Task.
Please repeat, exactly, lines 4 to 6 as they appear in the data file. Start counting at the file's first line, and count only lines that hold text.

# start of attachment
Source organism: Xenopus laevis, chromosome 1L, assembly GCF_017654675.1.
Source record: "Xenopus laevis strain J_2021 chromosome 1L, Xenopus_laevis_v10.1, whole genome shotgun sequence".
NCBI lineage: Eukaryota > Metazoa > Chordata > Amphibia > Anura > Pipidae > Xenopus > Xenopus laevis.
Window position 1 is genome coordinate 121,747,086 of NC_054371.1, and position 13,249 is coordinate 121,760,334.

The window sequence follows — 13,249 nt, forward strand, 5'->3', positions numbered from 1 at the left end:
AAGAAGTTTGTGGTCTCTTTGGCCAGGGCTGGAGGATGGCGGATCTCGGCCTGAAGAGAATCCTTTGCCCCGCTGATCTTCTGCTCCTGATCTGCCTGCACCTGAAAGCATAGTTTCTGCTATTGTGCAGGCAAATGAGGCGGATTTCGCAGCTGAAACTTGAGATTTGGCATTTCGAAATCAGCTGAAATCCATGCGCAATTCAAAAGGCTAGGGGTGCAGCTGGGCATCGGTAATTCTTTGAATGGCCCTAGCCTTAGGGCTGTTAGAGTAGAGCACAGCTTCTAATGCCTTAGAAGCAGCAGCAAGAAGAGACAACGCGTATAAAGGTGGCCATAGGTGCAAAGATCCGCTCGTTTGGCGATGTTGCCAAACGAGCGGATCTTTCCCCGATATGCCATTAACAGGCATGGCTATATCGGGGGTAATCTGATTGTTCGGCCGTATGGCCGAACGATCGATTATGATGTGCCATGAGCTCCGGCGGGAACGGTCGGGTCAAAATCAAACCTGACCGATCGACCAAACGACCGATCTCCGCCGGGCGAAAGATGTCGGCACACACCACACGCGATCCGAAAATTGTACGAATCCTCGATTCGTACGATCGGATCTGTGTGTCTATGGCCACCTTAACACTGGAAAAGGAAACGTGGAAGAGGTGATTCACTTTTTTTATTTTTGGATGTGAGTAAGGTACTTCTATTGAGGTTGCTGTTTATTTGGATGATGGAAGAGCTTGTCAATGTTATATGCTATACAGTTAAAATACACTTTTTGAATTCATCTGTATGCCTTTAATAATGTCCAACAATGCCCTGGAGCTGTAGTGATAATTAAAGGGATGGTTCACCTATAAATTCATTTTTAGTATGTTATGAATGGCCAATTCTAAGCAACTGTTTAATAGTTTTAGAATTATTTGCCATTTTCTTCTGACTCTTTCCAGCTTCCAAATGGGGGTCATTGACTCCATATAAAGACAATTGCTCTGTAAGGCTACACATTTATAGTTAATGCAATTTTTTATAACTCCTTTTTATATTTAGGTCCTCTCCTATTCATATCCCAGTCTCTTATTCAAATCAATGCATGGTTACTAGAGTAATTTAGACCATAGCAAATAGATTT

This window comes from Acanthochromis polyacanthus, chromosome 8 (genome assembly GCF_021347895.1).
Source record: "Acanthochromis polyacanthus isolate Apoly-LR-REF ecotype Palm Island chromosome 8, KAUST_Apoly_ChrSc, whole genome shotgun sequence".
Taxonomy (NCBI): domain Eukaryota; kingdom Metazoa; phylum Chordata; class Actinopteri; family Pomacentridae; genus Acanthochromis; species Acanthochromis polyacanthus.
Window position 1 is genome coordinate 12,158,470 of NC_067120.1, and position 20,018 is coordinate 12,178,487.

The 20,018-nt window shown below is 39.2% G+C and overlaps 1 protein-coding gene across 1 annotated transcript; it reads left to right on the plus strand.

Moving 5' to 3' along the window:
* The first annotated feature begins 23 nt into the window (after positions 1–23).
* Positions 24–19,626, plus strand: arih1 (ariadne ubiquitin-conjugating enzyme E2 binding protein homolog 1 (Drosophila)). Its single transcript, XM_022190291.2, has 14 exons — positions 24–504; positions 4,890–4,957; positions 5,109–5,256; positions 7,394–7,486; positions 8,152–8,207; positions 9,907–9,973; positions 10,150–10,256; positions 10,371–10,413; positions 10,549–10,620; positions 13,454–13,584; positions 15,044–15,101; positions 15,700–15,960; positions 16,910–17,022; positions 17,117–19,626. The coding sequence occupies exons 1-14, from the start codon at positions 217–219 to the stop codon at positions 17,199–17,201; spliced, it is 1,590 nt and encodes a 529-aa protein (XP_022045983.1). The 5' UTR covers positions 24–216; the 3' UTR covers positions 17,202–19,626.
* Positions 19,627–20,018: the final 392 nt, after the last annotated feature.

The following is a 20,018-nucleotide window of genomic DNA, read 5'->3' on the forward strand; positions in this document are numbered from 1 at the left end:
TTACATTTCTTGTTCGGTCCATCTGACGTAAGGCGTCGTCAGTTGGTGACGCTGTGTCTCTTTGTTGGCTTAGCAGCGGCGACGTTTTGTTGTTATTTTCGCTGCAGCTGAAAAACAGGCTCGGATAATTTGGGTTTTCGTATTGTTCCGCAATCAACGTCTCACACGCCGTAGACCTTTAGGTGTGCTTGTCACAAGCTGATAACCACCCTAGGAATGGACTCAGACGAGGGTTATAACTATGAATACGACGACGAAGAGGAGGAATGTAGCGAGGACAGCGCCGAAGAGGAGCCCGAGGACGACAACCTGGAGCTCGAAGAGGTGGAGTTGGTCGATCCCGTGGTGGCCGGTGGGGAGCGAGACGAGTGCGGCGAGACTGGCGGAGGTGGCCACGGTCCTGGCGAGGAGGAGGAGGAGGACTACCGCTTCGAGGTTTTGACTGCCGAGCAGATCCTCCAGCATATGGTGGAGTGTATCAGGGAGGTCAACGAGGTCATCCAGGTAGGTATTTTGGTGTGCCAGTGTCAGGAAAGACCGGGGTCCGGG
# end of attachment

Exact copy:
Window position 1 is genome coordinate 121,747,086 of NC_054371.1, and position 13,249 is coordinate 121,760,334.

The window sequence follows — 13,249 nt, forward strand, 5'->3', positions numbered from 1 at the left end:
AAGAAGTTTGTGGTCTCTTTGGCCAGGGCTGGAGGATGGCGGATCTCGGCCTGAAGAGAATCCTTTGCCCCGCTGATCTTCTGCTCCTGATCTGCCTGCACCTGAAAGCATAGTTTCTGCTATTGTGCAGGCAAATGAGGCGGATTTCGCAGCTGAAACTTGAGATTTGGCATTTCGAAATCAGCTGAAATCCATGCGCAATTCAAAAGGCTAGGGGTGCAGCTGGGCATCGGTAATTCTTTGAATGGCCCTAGCCTTAGGGCTGTTAGAGTAGAGCACAGCTTCTAATGCCTTAGAAGCAGCAGCAAGAAGAGACAACGCGTATAAAGGTGGCCATAGGTGCAAAGATCCGCTCGTTTGGCGATGTTGCCAAACGAGCGGATCTTTCCCCGATATGCCATTAACAGGCATGGCTATATCGGGGGTAATCTGATTGTTCGGCCGTATGGCCGAACGATCGATTATGATGTGCCATGAGCTCCGGCGGGAACGGTCGGGTCAAAATCAAACCTGACCGATCGACCAAACGACCGATCTCCGCCGGGCGAAAGATGTCGGCACACACCACACGCGATCCGAAAATTGTACGAATCCTCGATTCGTACGATCGGATCTGTGTGTCTATGGCCACCTTAACACTGGAAAAGGAAACGTGGAAGAGGTGATTCACTTTTTTTATTTTTGGATGTGAGTAAGGTACTTCTATTGAGGTTGCTGTTTATTTGGATGATGGAAGAGCTTGTCAATGTTATATGCTATACAGTTAAAATACACTTTTTGAATTCATCTGTATGCCTTTAATAATGTCCAACAATGCCCTGGAGCTGTAGTGATAATTAAAGGGATGGTTCACCTATAAATTCATTTTTAGTATGTTATGAATGGCCAATTCTAAGCAACTGTTTAATAGTTTTAGAATTATTTGCCATTTTCTTCTGACTCTTTCCAGCTTCCAAATGGGGGTCATTGACTCCATATAAAGACAATTGCTCTGTAAGGCTACACATTTATAGTTAATGCAATTTTTTATAACTCCTTTTTATATTTAGGTCCTCTCCTATTCATATCCCAGTCTCTTATTCAAATCAATGCATGGTTACTAGAGTAATTTAGACCATAGCAAATAGATTT